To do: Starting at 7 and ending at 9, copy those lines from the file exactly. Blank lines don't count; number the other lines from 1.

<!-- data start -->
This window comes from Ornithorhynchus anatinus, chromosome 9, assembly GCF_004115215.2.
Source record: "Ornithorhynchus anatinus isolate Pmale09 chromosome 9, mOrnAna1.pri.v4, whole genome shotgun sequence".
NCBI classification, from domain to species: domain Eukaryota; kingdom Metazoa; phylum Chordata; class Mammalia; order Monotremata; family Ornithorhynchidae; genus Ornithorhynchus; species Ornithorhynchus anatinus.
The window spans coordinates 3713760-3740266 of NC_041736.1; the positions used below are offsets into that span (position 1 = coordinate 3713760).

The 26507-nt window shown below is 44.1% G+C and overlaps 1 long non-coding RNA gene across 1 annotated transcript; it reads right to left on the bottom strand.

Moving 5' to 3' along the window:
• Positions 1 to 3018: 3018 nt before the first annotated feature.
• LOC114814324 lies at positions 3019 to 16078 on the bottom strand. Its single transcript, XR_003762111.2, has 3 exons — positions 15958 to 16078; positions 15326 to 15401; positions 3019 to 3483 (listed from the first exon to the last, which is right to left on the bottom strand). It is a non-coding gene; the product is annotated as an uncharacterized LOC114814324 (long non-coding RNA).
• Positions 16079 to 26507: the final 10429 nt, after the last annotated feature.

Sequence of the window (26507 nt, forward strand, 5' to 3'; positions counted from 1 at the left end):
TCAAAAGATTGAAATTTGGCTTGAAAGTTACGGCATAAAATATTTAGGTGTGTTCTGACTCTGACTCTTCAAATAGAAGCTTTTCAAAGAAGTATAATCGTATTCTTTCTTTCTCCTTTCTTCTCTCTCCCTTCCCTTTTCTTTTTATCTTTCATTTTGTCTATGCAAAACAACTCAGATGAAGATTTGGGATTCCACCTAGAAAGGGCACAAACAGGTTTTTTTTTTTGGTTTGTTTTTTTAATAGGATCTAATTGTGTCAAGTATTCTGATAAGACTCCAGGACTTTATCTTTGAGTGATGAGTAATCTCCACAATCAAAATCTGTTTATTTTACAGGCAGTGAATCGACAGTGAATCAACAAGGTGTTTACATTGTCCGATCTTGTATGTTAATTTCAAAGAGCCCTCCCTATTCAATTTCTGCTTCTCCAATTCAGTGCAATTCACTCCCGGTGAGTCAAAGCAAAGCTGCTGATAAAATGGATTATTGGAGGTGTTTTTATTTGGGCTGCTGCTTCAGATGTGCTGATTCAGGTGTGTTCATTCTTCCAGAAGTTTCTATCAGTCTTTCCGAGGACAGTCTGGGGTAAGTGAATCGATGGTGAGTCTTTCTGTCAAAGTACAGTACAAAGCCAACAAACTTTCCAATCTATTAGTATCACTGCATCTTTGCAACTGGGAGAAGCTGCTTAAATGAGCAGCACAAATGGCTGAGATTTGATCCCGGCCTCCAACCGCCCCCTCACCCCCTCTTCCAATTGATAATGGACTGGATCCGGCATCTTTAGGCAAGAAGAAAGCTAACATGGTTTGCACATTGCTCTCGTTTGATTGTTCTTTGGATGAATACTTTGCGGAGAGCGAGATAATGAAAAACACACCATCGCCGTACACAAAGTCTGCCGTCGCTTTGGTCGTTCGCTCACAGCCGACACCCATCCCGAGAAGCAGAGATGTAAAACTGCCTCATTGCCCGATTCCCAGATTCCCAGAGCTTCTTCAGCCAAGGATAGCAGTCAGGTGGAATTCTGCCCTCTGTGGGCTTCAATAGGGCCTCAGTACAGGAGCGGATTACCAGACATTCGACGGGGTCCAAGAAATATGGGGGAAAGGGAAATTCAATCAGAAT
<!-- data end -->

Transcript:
• Positions 1 to 3018: 3018 nt before the first annotated feature.
• LOC114814324 lies at positions 3019 to 16078 on the bottom strand. Its single transcript, XR_003762111.2, has 3 exons — positions 15958 to 16078; positions 15326 to 15401; positions 3019 to 3483 (listed from the first exon to the last, which is right to left on the bottom strand). It is a non-coding gene; the product is annotated as an uncharacterized LOC114814324 (long non-coding RNA).
• Positions 16079 to 26507: the final 10429 nt, after the last annotated feature.